Doe II, et al v. Myspace Inc., et al.: Another Big Victory For Section 230 Proponents

Total read time:  4-5 minutes. 

Myspace wins again.

The social networking giant (Facebook qualifies as a super-giant in this case) garnered another important victory for interactive service providers, when the California Court of Appeal, Second District held that:

(1) Myspace, as a publisher of third-party content, had immunity under the Communications Decency Act, and,

(2) Myspace was not an "information content provider."

Minor females (through their parents or guardians) brought suit against Myspace for negligence, gross negligence, and strict product liability claims, alleging that they were sexually assaulted by adult men they met on Myspace. The "Julie DOES", as they are called (I guess "Jane" has become far too ubiquitous), alleged that Myspace should have instituted "reasonable, basic safety precautions" to protect these minors from sexual predators.

Myspace filed a demurrer to the original Complaint, arguing that the Complaint failed to state sufficient facts to state a cause of action due to the applicability of Section 230.  The trial court sustained the demurrer with leave to amend to allow the Plaintiffs to plead around the defense, if possible.

A First Amended Complaint was filed and Myspace demurred once again on the same ground, only this time the trial court sustained the demurrer without leave to amend and dismissed the First Amended Complaint.

Plaintiffs appealed.

The issue before the Court of Appeal was whether an internet web server (Myspace) could be held liable when a minor is sexually assaulted by an adult she met on its website?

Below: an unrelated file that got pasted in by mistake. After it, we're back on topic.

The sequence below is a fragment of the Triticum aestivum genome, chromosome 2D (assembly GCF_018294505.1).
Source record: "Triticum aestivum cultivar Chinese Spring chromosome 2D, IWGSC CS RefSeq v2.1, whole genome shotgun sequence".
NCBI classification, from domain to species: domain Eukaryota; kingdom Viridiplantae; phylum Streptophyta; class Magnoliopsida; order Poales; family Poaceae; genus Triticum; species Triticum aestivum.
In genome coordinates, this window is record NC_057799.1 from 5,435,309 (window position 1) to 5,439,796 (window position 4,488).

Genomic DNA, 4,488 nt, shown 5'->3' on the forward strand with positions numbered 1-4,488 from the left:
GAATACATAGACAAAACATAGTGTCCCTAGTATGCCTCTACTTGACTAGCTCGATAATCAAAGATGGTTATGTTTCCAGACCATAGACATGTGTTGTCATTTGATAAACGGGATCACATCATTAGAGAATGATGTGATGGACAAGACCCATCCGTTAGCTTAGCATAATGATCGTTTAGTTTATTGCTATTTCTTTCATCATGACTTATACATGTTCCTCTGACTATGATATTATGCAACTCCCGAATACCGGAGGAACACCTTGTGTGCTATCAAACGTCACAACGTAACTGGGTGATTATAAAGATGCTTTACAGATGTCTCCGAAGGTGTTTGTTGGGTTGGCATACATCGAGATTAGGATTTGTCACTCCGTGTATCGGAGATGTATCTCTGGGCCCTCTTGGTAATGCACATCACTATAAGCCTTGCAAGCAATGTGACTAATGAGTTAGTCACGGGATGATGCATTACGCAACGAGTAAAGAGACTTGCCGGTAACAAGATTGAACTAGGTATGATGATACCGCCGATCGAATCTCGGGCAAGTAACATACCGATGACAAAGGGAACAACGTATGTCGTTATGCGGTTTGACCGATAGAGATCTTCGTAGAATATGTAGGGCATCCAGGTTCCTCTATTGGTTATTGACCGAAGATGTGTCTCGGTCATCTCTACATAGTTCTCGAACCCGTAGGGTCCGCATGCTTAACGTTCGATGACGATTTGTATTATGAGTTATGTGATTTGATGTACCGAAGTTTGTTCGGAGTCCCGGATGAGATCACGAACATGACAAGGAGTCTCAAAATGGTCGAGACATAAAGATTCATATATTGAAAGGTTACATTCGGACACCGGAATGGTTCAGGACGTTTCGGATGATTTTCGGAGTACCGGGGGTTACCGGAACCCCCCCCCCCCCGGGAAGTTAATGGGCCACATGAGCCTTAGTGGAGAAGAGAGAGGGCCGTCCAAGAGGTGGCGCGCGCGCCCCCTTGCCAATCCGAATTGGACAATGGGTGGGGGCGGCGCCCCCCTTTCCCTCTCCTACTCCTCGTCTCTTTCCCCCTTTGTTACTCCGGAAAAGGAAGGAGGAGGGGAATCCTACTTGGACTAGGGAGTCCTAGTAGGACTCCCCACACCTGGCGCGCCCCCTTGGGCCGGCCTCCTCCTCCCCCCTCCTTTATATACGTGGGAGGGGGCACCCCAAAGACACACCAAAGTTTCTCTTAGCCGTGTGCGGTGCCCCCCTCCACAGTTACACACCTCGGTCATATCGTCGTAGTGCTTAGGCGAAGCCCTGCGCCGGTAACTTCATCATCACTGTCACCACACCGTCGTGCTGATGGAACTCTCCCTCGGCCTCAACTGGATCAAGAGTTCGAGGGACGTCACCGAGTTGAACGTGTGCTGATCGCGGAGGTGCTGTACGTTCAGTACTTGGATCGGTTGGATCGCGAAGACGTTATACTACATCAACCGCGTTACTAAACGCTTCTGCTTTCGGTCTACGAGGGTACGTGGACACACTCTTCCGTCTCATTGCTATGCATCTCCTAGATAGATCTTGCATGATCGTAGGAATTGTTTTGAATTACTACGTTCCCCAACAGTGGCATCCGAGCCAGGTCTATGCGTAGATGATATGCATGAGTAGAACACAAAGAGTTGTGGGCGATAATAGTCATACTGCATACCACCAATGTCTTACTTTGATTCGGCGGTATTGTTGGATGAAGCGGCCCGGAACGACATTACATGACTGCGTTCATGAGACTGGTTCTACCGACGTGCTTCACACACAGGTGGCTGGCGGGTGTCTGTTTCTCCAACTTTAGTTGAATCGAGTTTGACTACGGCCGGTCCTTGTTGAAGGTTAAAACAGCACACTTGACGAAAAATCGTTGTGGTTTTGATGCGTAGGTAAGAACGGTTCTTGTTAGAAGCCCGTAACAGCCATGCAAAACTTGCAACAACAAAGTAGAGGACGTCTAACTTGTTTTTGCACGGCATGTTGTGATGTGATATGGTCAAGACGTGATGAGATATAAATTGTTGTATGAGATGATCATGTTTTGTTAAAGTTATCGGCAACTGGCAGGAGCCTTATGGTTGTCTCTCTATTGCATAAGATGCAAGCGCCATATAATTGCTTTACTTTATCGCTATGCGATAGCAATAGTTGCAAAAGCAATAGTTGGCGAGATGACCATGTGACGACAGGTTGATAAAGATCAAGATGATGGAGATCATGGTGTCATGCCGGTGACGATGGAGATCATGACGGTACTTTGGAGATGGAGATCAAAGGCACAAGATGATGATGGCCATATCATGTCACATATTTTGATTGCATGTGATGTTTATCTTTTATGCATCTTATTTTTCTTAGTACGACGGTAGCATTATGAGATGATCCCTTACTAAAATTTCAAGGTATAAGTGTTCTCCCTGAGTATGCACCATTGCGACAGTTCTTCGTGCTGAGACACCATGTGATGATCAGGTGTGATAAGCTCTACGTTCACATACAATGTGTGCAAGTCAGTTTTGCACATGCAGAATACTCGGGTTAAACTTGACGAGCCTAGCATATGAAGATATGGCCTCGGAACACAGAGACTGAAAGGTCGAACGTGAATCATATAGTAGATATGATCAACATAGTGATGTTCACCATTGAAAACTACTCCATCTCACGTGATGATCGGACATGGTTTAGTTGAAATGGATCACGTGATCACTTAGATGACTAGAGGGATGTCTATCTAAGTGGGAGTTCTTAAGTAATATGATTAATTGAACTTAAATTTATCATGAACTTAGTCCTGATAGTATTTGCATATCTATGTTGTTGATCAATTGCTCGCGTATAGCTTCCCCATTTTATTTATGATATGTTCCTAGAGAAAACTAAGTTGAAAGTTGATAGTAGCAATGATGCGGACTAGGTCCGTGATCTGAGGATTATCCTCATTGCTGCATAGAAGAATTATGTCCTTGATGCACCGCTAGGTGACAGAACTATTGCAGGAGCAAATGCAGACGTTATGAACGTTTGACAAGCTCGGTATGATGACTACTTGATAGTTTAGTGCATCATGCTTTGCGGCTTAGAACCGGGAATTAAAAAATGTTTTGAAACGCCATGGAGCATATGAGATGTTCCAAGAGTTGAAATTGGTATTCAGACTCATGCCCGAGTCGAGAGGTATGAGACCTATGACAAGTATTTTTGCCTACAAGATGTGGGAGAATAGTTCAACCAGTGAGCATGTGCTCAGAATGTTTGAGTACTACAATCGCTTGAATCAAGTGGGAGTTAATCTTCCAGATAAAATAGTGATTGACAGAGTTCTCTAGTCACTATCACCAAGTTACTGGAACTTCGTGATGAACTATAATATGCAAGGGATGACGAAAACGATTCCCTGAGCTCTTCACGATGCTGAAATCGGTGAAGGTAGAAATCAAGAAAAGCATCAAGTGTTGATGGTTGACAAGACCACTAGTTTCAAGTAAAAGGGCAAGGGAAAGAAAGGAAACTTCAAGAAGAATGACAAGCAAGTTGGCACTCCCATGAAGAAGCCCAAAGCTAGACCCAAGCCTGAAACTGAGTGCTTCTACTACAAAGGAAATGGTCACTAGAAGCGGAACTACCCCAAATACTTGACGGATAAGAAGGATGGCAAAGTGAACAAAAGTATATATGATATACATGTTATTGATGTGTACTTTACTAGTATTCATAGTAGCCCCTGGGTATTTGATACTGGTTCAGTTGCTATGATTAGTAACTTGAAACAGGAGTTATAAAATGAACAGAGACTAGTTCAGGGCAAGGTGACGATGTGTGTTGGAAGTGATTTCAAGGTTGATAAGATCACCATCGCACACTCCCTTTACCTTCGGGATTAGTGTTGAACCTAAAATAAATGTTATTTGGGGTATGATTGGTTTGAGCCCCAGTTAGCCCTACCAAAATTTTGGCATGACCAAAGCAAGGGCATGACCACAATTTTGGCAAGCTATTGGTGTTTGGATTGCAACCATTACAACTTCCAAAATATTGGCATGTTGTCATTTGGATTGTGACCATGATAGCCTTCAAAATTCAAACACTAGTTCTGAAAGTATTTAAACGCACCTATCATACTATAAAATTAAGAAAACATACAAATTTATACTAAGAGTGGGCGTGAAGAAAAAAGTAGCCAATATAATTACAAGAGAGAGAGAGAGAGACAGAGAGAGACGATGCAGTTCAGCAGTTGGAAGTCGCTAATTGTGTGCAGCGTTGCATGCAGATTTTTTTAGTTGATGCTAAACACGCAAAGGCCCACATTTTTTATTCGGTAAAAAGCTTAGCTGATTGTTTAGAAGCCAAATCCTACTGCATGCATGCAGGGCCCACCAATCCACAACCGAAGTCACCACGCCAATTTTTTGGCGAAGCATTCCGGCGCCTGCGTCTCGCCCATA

The Appellate Court said NO.

Appellants’ central argument was that their Complaint did not treat Myspace as a "publisher" as that term is understood in relation to section 230. They argued that section 230 only applies to claims "stemming from harms caused by the defendant’s republication of inherently offensive or harmful content." If the words themselves are not actionable, under their reasoning, then section 230 does not apply.

The Appellate Court looked first to federal authority and the legislative intent behind section 230. It deemed the federal authority "consistent," and "persuasive," including Zeran and Doe v. Myspace, Inc. (5th Cir. 2008) 528 F.3d, in favor of extending immunity. It was clear that the Court gave great weight to the 5th Circuit’s ruling.

The Court also pointed out that the legislative intent behind section 230 was to "’to remove disincentives for the development and utilization of blocking and filtering technologies that empower parents to restrict their children’s access to objectionable or inappropriate online material."’

In order to justify its decision based upon its reliance on federal authority, the Court looked to Barrett, Delfino, and Gentry to show that  California appellate courts have consistently extended immunity to negligence claims like the one at hand.

The next part of the Court’s holding related to whether Myspace was liable as a content provider for content provided by a third-party user.  The Appellants argued that Myspace was a content provider because Myspace collaborated with the alleged sexual predators to create their profiles, and allowed the adult men to search Myspace’s system to find particular profiles sharing particular characteristics, to then find and locate the minor females.

The Court rejected this argument because it would require Myspace to "ensure that sexual predators do not gain access to minors on its Web site. That type of activity-to restrict or make available certain material is expressly covered by section 230." In reaching its decision, the Court distinguished Roommates for two reasons. First, Appellants did not allege that Myspace’s profile questions were discriminatory or illegal.  And second, nor did they allege that Myspace required its members to fill-out their profiles as a condition to using Myspace.

This decision is a big victory for Myspace and other websites who were worried about negligence claims based on a failure to protect their users from acts/conduct/words of other users.

The moral of the story is: California Courts will continue to interpret section 230 BROADLY.



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